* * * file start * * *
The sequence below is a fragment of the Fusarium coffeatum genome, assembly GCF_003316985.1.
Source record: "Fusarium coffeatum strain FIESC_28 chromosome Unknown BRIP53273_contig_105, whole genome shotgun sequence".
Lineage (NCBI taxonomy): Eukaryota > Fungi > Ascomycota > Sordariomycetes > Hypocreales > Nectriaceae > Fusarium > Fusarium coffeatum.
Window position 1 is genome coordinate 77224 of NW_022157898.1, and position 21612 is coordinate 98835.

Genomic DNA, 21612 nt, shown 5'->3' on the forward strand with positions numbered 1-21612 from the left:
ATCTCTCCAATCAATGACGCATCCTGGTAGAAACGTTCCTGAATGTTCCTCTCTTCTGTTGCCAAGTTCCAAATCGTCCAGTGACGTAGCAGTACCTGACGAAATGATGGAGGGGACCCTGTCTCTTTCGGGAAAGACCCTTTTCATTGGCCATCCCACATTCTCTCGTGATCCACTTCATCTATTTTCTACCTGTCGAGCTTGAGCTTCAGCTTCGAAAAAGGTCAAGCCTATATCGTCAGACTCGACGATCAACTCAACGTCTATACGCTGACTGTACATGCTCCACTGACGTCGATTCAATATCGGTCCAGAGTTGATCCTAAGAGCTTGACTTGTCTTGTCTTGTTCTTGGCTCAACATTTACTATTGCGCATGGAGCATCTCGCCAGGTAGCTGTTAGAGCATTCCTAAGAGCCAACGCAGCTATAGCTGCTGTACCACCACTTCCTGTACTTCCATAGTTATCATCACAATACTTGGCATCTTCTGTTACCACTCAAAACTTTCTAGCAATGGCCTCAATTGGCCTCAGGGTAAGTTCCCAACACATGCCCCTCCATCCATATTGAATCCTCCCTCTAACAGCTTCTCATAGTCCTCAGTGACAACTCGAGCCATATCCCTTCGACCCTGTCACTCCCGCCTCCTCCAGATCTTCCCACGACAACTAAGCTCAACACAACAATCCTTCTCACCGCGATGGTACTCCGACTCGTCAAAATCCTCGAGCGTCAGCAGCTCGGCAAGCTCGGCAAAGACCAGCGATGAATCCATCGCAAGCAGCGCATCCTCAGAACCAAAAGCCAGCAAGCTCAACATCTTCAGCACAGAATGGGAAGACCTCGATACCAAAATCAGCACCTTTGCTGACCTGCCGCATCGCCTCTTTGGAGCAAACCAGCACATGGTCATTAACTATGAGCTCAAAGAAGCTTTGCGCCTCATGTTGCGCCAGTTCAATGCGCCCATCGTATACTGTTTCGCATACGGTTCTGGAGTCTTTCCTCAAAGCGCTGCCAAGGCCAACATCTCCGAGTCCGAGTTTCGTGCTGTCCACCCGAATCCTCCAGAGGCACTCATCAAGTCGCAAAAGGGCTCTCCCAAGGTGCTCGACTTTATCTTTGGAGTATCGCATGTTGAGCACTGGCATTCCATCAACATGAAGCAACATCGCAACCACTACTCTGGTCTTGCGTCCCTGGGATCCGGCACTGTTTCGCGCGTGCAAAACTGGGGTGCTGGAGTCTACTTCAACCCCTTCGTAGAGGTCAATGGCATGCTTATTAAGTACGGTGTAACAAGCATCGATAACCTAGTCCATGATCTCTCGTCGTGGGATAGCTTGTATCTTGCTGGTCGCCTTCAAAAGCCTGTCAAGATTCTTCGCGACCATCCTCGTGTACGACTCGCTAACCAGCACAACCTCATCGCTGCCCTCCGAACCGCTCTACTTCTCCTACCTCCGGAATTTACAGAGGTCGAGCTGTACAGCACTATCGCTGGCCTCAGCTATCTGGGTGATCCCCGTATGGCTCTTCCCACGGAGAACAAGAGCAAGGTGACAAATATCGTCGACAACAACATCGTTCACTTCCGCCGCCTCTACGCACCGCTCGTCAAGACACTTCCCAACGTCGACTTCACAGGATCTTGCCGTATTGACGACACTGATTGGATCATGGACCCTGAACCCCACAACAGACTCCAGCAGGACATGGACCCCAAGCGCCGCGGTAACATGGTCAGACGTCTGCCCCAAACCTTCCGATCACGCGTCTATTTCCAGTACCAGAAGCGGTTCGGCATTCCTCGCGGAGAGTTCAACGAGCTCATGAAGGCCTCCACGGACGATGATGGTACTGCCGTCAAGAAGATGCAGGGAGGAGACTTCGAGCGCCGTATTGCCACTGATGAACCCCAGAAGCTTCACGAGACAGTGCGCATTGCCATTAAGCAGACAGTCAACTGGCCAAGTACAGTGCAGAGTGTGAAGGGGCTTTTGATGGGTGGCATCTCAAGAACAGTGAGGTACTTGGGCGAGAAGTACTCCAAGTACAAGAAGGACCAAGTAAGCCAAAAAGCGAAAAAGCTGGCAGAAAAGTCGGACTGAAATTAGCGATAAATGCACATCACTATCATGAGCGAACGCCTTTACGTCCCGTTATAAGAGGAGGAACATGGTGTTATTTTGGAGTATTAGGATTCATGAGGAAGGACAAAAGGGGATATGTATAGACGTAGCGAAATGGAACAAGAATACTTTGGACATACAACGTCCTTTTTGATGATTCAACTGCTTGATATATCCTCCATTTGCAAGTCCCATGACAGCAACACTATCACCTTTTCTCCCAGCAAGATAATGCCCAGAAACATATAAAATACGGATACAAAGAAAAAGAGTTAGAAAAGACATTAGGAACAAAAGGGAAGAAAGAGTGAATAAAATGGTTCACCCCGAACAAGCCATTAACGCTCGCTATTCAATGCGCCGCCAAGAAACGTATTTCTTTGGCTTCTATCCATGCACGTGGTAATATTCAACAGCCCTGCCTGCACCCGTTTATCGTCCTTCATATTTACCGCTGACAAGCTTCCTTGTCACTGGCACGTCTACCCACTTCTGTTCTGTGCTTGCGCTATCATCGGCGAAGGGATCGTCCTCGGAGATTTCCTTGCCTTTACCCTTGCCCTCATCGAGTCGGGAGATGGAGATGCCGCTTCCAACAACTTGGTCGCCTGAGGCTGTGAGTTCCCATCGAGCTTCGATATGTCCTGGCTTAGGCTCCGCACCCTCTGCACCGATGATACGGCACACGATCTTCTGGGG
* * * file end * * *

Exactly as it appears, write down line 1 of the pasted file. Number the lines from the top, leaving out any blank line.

The sequence below is a fragment of the Fusarium coffeatum genome, assembly GCF_003316985.1.